Heightened fears of terrorism, surging oil prices, and an unsettled Middle East have meant that Saudi Arabia has once again become the focus of international concern. The accession of King Abdullah in 2005 comes at a key moment in the country's history. The tensions between the Kingdom's regional and global roles intertwine with the dilemmas being faced at home. But for most outside observers, the country remains stubbornly opaque. This volume is the first to bring together in a systematic way such a wide range of expertise in a tightly integrated project representing the state of the art, drawing on the insights of an exceptional cast of leading scholars from Europe, the US and the Middle East.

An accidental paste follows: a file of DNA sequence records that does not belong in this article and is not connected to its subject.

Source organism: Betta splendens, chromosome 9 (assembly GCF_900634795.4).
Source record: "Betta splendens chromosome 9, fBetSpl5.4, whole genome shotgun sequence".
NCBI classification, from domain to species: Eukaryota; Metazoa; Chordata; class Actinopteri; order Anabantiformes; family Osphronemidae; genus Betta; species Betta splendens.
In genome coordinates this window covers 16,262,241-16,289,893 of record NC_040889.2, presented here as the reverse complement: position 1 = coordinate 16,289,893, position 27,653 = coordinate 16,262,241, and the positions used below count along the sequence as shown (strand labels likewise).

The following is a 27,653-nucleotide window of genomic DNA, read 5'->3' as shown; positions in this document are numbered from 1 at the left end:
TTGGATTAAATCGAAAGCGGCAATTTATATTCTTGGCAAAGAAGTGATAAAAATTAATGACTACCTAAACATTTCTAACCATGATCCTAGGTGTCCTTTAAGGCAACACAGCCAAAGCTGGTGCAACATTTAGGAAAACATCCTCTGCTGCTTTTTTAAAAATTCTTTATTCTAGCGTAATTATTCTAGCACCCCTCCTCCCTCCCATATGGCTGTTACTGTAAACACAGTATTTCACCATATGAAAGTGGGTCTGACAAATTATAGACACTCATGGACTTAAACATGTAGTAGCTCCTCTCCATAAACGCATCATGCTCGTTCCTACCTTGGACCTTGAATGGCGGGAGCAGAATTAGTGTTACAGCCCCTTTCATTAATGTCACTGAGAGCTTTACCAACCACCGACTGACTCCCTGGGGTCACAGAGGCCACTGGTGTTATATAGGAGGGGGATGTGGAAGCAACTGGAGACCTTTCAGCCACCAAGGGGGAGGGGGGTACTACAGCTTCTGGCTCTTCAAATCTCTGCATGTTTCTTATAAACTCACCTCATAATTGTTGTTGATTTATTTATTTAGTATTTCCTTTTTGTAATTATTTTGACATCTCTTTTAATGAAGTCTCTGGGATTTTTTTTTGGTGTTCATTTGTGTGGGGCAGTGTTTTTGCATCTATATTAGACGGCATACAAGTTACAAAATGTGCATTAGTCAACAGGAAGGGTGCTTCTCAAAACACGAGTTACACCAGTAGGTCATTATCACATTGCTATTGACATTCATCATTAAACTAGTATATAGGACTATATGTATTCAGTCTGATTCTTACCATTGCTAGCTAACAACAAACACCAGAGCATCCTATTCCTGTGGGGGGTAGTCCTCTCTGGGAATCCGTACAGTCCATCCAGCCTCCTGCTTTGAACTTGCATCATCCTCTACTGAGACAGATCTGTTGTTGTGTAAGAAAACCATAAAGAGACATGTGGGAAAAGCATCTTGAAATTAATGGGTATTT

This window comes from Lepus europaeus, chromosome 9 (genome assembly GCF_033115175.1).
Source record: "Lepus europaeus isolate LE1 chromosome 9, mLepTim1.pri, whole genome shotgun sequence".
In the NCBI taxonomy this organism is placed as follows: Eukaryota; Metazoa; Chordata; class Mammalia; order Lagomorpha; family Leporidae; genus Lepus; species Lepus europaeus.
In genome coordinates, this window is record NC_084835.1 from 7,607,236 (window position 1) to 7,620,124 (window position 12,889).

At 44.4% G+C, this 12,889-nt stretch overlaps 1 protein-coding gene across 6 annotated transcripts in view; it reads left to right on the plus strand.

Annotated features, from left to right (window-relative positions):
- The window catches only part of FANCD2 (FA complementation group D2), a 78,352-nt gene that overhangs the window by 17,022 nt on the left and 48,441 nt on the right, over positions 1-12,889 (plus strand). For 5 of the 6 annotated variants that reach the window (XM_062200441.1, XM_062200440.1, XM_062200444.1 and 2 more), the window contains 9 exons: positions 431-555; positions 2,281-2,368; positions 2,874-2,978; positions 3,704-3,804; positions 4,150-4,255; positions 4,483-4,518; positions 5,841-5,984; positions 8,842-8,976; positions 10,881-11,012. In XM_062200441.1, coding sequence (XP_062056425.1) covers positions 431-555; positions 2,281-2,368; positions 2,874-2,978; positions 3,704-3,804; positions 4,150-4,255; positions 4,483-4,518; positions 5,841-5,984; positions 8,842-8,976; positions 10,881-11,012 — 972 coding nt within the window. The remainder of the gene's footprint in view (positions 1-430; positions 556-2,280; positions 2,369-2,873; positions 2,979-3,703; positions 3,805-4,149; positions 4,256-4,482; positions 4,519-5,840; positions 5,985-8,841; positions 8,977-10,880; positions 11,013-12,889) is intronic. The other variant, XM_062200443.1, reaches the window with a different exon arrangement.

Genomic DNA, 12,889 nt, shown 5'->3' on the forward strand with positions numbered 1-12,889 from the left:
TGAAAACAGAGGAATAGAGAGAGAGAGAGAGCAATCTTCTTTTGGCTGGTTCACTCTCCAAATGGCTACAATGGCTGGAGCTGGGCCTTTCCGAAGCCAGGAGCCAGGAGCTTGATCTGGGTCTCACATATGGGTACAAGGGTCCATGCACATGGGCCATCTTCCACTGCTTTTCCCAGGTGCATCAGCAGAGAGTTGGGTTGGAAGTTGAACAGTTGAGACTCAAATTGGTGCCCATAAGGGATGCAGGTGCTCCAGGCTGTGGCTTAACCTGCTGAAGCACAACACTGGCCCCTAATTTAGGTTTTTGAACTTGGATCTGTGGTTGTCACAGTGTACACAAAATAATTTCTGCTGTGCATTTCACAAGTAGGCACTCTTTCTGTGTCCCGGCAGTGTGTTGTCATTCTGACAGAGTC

In a set of original and interlocking studies, contemporary trends in Saudi politics, society, economy and international relations are examined, exploring their roots as well as likely future development, in the light of 'September 11,' the Iraq crisis, and changing global politics. The book integrates first-hand empirical investigation with the social science tools of politics, political economy and international relations - thus illuminating wider theoretical questions in these fields. The multiplicity of perspectives and areas of expertise brought to bear on the subject allows a balanced understanding to emerge of Saudi Arabia's dynamics, challenges, and responses.
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